Abstract: The jumping motion is adapted by Earth’s creatures to achieve rapid maneuverability and energy-efficient hurdling over uneven terrains or large obstacles. Herein, the continuous photomechanical jumping of polymer monoliths with on-demand height and angle programmability is reported. Upon exposure to actinic light, self-assembled spring-like molecular geometry of azobenzene-functionalized liquid crystalline polymers provide on-demand jumping via snap-through of non-isometric structures. The finite element method simulation quantitatively describes stress–strain responsivity of the experimental jumping. Remarkably, the maximum jumping height reaches 15.5 body length (BL) with the maximum instantaneous velocity of 880 BL s−1. We demonstrate programmable jumping height and angle by varying macroscopic geometry and light intensity profile. Finally, four continuous and directional jumping sequences are demonstrated within 5?s to overcome an obstacle.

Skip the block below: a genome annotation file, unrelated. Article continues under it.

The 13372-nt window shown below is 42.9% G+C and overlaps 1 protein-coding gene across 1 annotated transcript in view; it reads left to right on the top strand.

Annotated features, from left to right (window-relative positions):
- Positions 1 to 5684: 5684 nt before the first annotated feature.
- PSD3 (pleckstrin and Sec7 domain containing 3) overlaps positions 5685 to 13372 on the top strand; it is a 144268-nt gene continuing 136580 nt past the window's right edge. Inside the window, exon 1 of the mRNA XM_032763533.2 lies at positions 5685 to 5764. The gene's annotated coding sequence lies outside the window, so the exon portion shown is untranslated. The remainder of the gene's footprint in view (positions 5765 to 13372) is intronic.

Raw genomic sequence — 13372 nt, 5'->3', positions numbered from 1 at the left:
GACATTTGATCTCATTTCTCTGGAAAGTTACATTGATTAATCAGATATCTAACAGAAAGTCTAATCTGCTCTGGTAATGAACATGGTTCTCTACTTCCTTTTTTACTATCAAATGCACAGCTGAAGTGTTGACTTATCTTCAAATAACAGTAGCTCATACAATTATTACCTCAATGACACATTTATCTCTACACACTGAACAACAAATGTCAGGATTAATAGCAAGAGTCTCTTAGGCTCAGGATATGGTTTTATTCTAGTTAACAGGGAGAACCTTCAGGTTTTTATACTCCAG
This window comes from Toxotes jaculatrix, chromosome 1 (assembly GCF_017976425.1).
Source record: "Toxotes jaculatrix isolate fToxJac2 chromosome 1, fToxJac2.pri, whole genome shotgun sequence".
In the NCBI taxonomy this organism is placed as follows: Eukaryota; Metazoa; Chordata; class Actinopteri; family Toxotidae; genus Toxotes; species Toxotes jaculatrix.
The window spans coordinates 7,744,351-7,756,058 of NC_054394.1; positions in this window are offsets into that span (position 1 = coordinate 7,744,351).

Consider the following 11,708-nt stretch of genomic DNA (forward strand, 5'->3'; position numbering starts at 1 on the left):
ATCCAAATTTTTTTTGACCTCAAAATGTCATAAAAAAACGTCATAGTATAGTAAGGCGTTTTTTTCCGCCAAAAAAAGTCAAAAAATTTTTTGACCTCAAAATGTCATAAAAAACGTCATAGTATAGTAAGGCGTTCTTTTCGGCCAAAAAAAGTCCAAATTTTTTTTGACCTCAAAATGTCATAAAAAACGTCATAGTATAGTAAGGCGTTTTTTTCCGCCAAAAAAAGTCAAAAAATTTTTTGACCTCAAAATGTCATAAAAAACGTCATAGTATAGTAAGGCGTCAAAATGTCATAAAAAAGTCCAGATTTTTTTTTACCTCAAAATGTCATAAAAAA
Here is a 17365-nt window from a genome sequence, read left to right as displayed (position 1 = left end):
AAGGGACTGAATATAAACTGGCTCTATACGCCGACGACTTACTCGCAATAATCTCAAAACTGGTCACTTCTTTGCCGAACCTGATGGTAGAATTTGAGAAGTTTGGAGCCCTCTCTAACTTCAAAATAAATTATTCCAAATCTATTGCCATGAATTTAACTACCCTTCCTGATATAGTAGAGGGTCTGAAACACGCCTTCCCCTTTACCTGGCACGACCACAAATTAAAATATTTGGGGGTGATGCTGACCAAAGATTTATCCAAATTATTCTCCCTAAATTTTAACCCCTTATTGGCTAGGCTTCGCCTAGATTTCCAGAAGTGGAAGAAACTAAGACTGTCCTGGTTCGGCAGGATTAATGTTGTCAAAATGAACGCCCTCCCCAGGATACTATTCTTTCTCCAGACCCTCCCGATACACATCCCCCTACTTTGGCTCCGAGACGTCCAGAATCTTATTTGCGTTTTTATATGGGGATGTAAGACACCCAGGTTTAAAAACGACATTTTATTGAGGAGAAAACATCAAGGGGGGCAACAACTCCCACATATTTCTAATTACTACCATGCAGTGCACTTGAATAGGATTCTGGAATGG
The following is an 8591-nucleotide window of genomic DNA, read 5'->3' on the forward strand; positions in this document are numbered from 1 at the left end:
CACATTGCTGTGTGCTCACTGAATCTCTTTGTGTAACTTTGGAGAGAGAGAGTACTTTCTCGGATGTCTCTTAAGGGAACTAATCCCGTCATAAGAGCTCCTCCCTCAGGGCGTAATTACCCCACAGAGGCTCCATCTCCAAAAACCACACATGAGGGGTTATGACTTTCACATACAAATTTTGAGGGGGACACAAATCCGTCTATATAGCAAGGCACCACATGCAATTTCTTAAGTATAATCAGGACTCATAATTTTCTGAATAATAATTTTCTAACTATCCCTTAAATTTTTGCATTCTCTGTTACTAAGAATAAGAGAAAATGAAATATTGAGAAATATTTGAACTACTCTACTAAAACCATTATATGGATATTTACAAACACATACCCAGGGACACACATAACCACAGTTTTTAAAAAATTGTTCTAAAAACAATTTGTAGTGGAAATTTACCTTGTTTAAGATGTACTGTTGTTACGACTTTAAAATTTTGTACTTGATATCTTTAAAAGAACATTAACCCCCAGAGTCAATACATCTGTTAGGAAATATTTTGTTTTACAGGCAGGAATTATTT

Continuous and programmable photomechanical jumping of polymer monoliths
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DOI: 10.1016/j.mattod.2021.04.014